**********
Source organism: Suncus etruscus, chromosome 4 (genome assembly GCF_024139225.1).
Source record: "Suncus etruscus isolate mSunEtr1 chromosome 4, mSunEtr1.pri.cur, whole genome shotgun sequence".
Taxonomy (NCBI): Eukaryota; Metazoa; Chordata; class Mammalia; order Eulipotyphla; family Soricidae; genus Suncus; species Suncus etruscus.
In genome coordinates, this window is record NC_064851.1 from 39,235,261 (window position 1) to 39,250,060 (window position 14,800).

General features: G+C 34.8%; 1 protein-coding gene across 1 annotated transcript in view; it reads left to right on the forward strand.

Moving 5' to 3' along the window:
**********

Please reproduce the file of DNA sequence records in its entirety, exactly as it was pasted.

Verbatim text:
Source organism: Suncus etruscus, chromosome 4 (genome assembly GCF_024139225.1).
Source record: "Suncus etruscus isolate mSunEtr1 chromosome 4, mSunEtr1.pri.cur, whole genome shotgun sequence".
Taxonomy (NCBI): Eukaryota; Metazoa; Chordata; class Mammalia; order Eulipotyphla; family Soricidae; genus Suncus; species Suncus etruscus.
In genome coordinates, this window is record NC_064851.1 from 39,235,261 (window position 1) to 39,250,060 (window position 14,800).

General features: G+C 34.8%; 1 protein-coding gene across 1 annotated transcript in view; it reads left to right on the forward strand.

Moving 5' to 3' along the window: